Middle East

Palestinian teen's 'murder suspects confess'

Israeli police say three people re-enact Mohammed Abu Khdeir's killing, seen as revenge attack for settlers' murder.

Last updated: 07 Jul 2014 15:23
Email Article
Print Article
Share article
Send Feedback
Abu Khdeir's death led to several days of violent protests in Palestinian areas of East Jerusalem [AP]

Three people have confessed to murdering a Palestinian teenager whose death sparked riots in occupied East Jerusalem, the AP news agency and Israeli media have said.

An unnamed Israeli official told AP the suspects on Monday were re-enacting the killing of Mohammed Abu Khdeir for authorities. Haaretz and the Jerusalem Post newspapers reported similar comments by unnamed officials.

The reports cannot be fully confirmed by Al Jazeera due to a gagging order on the case.

Abu Khedeir, 16, was abducted near his home last week as he went to morning prayer, and his charred remains were found in a forest outside the city.

Read more of our coverage on Palestine

Israeli police arrested six people in connection with his death, which Palestinians say was a revenge attack for the murder of three young settlers last month. Those arrested included children.

The teenager's death led to several days of violent protests in Palestinian areas of East Jerusalem.

The confession reports came just hours after Benjamin Netanyahu, Israel's prime minister, spoke to the father of Abu Khdeir, and promised to bring his killers to trial.

His office said in a statement that he had told Hussein Abu Khdeir that his son's killing was "reprehensible".

"We denounce all brutal behaviour; the murder of your son is abhorrent and cannot be countenanced by any human being," Netanyahu said according to the statement.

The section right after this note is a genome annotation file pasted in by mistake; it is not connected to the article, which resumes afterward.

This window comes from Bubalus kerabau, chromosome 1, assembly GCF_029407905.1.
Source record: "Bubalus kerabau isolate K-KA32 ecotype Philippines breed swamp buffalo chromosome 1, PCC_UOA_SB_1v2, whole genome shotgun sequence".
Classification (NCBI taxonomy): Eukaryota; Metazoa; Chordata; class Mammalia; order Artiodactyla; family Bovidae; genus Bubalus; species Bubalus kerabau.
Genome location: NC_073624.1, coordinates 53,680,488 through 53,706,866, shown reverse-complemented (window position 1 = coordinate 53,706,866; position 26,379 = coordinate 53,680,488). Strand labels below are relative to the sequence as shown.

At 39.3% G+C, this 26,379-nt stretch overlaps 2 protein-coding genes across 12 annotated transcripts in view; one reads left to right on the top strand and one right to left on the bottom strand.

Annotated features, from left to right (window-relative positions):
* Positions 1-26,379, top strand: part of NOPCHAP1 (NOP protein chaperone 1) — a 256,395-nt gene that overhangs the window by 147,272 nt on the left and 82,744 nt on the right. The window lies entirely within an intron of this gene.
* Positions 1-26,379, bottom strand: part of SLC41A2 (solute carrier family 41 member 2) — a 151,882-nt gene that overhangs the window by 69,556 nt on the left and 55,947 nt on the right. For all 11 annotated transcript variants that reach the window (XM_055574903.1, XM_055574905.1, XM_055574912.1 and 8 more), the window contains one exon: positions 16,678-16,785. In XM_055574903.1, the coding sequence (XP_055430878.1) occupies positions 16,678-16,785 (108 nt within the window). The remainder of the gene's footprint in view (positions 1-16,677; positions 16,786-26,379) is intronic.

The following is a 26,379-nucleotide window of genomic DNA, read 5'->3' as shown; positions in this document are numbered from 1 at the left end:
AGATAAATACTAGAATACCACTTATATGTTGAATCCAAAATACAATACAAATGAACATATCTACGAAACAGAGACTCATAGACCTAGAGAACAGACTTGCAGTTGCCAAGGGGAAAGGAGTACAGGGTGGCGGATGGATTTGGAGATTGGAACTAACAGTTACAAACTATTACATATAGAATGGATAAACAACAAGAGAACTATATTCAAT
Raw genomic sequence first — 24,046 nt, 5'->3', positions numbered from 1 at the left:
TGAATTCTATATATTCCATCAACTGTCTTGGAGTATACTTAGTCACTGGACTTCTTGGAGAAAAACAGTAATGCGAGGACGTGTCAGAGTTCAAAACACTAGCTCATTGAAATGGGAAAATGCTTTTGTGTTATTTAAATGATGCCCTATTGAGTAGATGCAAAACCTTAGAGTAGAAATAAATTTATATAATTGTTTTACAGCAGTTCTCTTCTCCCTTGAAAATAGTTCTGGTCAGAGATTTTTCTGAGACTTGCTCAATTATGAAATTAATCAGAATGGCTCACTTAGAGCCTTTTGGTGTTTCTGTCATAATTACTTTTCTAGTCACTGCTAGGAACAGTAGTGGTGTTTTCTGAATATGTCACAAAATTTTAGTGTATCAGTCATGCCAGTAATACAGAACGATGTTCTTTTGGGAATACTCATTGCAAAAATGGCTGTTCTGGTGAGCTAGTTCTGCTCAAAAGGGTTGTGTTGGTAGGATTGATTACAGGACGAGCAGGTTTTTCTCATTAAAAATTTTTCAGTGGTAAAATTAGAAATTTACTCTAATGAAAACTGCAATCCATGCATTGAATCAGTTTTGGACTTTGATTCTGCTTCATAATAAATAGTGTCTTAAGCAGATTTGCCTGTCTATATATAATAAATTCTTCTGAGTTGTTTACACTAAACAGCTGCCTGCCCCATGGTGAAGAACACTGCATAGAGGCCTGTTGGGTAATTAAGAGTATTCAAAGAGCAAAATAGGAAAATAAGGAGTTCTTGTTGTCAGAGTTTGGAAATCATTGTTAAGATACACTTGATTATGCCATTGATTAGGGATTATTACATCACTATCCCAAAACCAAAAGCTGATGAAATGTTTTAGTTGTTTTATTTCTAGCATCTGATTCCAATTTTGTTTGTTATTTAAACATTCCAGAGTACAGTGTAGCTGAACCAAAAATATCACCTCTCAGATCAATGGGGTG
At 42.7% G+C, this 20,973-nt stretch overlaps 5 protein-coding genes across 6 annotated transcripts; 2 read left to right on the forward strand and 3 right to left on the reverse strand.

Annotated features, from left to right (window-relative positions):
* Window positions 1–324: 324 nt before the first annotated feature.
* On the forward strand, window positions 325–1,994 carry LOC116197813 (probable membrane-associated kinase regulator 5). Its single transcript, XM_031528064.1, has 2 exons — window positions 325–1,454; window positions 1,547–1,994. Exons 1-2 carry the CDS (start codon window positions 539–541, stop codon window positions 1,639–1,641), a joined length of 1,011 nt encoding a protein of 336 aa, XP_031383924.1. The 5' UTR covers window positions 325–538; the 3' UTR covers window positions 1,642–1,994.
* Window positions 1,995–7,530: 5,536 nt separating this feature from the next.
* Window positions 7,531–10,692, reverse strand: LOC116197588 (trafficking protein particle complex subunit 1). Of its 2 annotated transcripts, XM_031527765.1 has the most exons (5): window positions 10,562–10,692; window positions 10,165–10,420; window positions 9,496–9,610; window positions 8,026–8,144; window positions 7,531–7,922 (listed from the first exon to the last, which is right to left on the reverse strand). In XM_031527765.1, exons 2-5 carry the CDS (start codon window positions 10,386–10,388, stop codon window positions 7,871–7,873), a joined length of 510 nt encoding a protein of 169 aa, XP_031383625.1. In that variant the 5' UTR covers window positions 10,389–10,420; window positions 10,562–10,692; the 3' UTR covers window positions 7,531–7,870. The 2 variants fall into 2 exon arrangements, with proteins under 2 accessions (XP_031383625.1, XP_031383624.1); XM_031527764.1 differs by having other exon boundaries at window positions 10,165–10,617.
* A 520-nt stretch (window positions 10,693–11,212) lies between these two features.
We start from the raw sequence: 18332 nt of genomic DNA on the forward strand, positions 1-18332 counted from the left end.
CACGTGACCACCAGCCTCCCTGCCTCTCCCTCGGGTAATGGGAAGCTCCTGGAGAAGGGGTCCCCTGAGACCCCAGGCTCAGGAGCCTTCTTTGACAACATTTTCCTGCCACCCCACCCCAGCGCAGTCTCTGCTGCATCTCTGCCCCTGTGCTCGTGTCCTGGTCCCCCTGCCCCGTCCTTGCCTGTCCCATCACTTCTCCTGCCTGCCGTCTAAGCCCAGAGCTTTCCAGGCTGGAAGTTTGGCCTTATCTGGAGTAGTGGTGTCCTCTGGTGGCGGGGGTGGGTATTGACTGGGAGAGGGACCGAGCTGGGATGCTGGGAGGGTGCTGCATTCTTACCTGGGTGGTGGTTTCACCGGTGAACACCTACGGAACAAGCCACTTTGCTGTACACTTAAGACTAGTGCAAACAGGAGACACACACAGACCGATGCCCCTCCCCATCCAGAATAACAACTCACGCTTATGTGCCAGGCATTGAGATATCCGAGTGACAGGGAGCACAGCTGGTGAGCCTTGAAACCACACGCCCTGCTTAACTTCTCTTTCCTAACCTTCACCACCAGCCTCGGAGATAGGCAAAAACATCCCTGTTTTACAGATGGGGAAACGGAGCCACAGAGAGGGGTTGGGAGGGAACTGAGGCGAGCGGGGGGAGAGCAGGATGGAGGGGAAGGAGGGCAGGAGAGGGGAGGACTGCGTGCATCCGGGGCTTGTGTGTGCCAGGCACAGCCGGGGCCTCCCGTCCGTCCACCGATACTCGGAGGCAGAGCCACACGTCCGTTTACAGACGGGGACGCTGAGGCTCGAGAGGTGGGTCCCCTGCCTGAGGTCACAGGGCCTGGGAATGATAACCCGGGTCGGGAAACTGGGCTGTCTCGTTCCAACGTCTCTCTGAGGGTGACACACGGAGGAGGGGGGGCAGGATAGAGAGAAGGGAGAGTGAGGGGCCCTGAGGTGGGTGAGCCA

Those responsible for the death would be "dealt with to the fullest extent of the law", he said. 


Email Article
Print Article
Share article
Send Feedback
Topics in this article
Featured on Al Jazeera
Muslim volunteers face questioning and threat of arrest, while aid has been disrupted or blocked, charities say.
Six months on, outrage and sorrow over the mass schoolgirl abduction has disappeared - except for families in Nigeria.
ISIL combatants seeking an 'exit strategy' from Mideast conflict need positive reinforcement back home, analysts say.
European nation hit by a wave of Islamophobia as many young fighters join ISIL in Syria and Iraq.
Lack of child protection laws means abandoned and orphaned kids rely heavily on the care of strangers.
At least 25 tax collectors have been killed since 2012 in Mogadishu, a city awash in weapons and abject poverty.
Since she was 16-years-old, Scottish Nationalist Party's Sturgeon has strove for independence from the UK.
Armed group's ransom success with German hostages marks a re-emergence, as authorities investigate ISIL links.
Western nations are moving into the resource-rich country after decades of disinterest, challenging China's interests.